There are many other factors that can play a part in the actual storage charge. First, location is important. In areas where the cost of real estate is higher, the storage fees will be considerable higher. Second, costs can vary if the warehouse owns or leases the facility. In cases that a company has been around for quite some time and owns the building outright, more flexibility might be available to provide lower rates. Third, there are a number of special control requirements that can affect overall pricing. Examples of these factors are refrigerated or climate control storage or even special storage conditions, equipment, or licensing that costs the warehouse more in order to facilitate. In these cases, there will most likely be higher fees to cover the additional costs. Fourth, there may be additional costs to cover bonded warehousing or other insurance requirements. Finally, it’s important to understand that volume may impact overall pricing. In our latest survey, we found that 38.71% of all warehouses discount storage fees, and the average discount is 2-12% and usually requires in excess of 100 pallets stored per month. In cases where a customer will be occupying a large volume of space, they may be able to command a lower rate.
But be careful – choosing the cheapest warehouse comes with the risk that the warehouse won’t keep your product in good conditions and/or lose some of your product. There is a definite balance between cheap warehouse storage and paying the right amount to ensure that you don’t have any issues with your stock and inventory.
There are thousands of warehouse storage companies in the US and Canada, and it’s oftentimes quite difficult finding them online. If you search long enough, you might find them, but oftentimes you’ll come across lists of warehouses – most of which will not be the best fit for your company. Furthermore, you may also come across on demand warehousing options, which may have some solutions for your company. However, you will not be paying as low of a rate as if you went direct with the warehouse itself, and these on demand solutions will oftentimes have high monthly minimum dollar spend or pallet count requirements.
Alternatively, we’re happy to help match you with warehouse storage solutions. You don’t have to search online for “warehouse storage near me.” Instead, fill out our online form or navigate to the appropriate area below and get matched with the best options. We work with companies that offer flexible minimums, and your pricing isn’t affected by using our service. We get a small fee of $30 from the warehouses when we match you with them – so you pay nothing and there are no fees that impact the pricing they give you.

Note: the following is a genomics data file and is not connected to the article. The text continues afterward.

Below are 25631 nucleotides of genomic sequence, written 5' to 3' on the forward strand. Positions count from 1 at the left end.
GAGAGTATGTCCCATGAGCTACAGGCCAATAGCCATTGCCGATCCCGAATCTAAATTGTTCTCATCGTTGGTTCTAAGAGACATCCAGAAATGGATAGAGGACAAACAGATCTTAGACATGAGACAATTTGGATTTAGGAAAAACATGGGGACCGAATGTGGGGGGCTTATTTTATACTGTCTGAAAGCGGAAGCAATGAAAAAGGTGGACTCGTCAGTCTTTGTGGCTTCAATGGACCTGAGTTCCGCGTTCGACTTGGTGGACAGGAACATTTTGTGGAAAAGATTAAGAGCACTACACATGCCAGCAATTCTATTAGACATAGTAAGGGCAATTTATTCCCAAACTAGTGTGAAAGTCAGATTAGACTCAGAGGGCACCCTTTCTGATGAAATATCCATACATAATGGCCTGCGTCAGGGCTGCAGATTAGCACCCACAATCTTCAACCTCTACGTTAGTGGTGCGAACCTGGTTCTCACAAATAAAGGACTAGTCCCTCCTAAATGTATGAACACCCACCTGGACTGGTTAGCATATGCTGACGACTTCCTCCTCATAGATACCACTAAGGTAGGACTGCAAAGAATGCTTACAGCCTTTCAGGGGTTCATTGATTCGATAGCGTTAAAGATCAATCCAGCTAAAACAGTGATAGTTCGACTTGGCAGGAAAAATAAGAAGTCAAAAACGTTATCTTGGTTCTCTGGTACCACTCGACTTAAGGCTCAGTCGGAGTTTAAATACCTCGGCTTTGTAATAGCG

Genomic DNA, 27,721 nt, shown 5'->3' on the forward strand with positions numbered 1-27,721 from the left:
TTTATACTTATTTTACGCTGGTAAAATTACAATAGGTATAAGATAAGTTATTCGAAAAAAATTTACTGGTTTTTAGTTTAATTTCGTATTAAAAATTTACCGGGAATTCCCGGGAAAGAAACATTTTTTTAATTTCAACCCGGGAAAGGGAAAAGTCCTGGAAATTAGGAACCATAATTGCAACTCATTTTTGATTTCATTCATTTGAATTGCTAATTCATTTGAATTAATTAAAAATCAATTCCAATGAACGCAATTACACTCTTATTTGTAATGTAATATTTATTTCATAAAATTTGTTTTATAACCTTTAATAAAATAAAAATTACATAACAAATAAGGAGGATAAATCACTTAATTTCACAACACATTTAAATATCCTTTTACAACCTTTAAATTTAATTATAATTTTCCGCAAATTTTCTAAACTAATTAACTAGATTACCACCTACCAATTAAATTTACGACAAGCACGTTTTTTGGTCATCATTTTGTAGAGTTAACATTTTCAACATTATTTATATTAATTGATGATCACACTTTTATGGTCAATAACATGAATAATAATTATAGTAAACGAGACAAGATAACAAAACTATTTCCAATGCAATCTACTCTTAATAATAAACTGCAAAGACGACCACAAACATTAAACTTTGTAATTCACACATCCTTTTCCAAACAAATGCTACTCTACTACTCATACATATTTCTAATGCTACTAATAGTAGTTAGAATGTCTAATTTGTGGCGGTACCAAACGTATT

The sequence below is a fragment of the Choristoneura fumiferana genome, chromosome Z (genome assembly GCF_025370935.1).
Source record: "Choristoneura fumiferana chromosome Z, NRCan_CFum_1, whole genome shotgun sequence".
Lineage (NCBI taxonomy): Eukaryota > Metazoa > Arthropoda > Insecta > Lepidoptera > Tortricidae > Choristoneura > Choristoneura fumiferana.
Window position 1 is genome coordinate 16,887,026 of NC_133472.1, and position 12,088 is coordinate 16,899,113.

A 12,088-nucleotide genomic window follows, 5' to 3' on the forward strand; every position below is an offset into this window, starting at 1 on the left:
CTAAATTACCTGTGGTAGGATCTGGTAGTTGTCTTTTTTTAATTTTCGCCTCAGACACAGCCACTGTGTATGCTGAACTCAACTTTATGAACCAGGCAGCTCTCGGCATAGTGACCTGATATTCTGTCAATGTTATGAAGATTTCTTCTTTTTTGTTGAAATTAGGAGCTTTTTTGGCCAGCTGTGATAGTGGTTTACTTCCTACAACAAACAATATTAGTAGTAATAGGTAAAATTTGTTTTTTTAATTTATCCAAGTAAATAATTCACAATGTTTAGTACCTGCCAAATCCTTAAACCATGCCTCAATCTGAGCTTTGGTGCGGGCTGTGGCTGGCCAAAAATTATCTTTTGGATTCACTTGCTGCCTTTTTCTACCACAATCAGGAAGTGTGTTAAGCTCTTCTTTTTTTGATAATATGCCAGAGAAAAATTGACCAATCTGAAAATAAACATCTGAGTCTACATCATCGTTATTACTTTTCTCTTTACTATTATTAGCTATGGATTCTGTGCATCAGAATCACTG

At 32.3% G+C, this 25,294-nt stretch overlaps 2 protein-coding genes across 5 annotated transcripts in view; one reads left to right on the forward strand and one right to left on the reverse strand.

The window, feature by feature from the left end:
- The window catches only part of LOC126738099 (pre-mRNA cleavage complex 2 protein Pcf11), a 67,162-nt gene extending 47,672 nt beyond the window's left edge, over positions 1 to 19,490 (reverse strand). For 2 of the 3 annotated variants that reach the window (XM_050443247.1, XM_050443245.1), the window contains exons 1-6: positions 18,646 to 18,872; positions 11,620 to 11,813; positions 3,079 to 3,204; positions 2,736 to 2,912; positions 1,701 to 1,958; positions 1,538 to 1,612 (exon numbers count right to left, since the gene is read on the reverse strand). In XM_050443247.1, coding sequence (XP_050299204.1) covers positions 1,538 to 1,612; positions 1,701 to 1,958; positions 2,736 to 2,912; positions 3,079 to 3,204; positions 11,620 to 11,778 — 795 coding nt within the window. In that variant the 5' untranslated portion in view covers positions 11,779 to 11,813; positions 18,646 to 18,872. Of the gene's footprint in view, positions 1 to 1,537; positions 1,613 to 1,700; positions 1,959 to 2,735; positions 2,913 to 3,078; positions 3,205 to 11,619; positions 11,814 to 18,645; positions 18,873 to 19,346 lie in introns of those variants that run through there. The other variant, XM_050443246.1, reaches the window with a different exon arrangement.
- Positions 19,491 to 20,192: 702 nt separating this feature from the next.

Although all these types of warehouses have different pricing structures, the location you choose can affect them. Renting a warehouse will be more expensive if your company is in a busy part of town, a warehouse section, or the business sector. Looking further into the suburbs for cheaper warehousing options might be helpful. Furthermore, there are certain geographic areas (usually larger cities) where pricing is often higher because of the increased demand versus supply.
However, there is a cost to storing your goods farther away from your primary business, customers, or any shipping ports. The further your warehouses are, the more you will pay for transportation and shipping between locations. Renting in a remote location can take away any money you save.
While there are pros and cons to renting a warehouse near your company, the decision comes down to you. As you decide what type of warehouse storage your company needs, you can decide whether a closer location is better for both convenience and shipping prices.
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Typically, public warehousing companies charge around $15-20 per pallet per month, $.55 per cubic foot per month, $3.20 per bin per month, or $1.15 per square foot per month for storage services.
3PL warehouses typically charge pallet storage on a monthly basis.
The average dimensions of a single pallet in a warehouse are 40×48 inches by 4-6 feet in height.
Pallets are usually stored in pallet racking, although they me be stacked on the floor if possible.
Warehouses usually charge from $4-8 per pallet in, and $4-8 per pallet out for receiving inbound and pulling and preparing outbound pallets.
Some warehousing companies do offer price breaks for pallet storage, with the average discount ranging from 2-12% on pallet storage of greater than 100 pallets.
FREE storage is not common in the third party warehousing industry. However, in some cases where there are significant volumes of pallets being moved and/or there is a significant relationship that already exists, 3PLs may offer a few days of free storage.